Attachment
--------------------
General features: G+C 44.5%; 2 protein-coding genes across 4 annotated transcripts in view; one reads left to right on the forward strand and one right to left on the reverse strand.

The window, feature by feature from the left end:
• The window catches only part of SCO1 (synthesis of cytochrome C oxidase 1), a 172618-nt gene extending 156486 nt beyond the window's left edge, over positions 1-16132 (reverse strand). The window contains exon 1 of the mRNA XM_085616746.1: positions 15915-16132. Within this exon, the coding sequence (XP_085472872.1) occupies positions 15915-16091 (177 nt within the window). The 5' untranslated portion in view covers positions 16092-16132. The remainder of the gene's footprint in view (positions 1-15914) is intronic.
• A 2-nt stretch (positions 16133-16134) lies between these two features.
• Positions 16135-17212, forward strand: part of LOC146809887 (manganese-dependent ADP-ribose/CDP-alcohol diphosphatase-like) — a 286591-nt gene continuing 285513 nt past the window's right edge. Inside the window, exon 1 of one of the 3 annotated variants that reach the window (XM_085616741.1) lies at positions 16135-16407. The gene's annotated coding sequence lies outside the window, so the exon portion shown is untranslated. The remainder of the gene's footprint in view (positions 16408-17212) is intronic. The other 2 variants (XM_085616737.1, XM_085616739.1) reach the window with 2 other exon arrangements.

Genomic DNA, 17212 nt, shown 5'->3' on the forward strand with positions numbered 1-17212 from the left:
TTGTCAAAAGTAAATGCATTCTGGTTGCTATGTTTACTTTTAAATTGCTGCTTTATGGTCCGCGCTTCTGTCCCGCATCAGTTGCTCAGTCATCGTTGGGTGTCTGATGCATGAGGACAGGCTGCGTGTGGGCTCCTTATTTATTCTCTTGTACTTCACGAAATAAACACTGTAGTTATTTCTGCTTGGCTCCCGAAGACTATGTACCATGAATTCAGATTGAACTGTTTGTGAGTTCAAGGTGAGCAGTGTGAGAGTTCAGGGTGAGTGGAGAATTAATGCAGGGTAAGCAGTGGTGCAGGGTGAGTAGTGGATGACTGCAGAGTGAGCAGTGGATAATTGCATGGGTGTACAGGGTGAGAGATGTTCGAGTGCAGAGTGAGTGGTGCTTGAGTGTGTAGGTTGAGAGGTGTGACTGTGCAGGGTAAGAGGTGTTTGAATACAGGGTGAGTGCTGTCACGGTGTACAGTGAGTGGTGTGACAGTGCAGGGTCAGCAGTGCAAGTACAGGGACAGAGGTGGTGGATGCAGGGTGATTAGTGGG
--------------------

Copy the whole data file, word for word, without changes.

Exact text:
General features: G+C 44.5%; 2 protein-coding genes across 4 annotated transcripts in view; one reads left to right on the forward strand and one right to left on the reverse strand.

The window, feature by feature from the left end:
• The window catches only part of SCO1 (synthesis of cytochrome C oxidase 1), a 172618-nt gene extending 156486 nt beyond the window's left edge, over positions 1-16132 (reverse strand). The window contains exon 1 of the mRNA XM_085616746.1: positions 15915-16132. Within this exon, the coding sequence (XP_085472872.1) occupies positions 15915-16091 (177 nt within the window). The 5' untranslated portion in view covers positions 16092-16132. The remainder of the gene's footprint in view (positions 1-15914) is intronic.
• A 2-nt stretch (positions 16133-16134) lies between these two features.
• Positions 16135-17212, forward strand: part of LOC146809887 (manganese-dependent ADP-ribose/CDP-alcohol diphosphatase-like) — a 286591-nt gene continuing 285513 nt past the window's right edge. Inside the window, exon 1 of one of the 3 annotated variants that reach the window (XM_085616741.1) lies at positions 16135-16407. The gene's annotated coding sequence lies outside the window, so the exon portion shown is untranslated. The remainder of the gene's footprint in view (positions 16408-17212) is intronic. The other 2 variants (XM_085616737.1, XM_085616739.1) reach the window with 2 other exon arrangements.

Genomic DNA, 17212 nt, shown 5'->3' on the forward strand with positions numbered 1-17212 from the left:
TTGTCAAAAGTAAATGCATTCTGGTTGCTATGTTTACTTTTAAATTGCTGCTTTATGGTCCGCGCTTCTGTCCCGCATCAGTTGCTCAGTCATCGTTGGGTGTCTGATGCATGAGGACAGGCTGCGTGTGGGCTCCTTATTTATTCTCTTGTACTTCACGAAATAAACACTGTAGTTATTTCTGCTTGGCTCCCGAAGACTATGTACCATGAATTCAGATTGAACTGTTTGTGAGTTCAAGGTGAGCAGTGTGAGAGTTCAGGGTGAGTGGAGAATTAATGCAGGGTAAGCAGTGGTGCAGGGTGAGTAGTGGATGACTGCAGAGTGAGCAGTGGATAATTGCATGGGTGTACAGGGTGAGAGATGTTCGAGTGCAGAGTGAGTGGTGCTTGAGTGTGTAGGTTGAGAGGTGTGACTGTGCAGGGTAAGAGGTGTTTGAATACAGGGTGAGTGCTGTCACGGTGTACAGTGAGTGGTGTGACAGTGCAGGGTCAGCAGTGCAAGTACAGGGACAGAGGTGGTGGATGCAGGGTGATTAGTGGG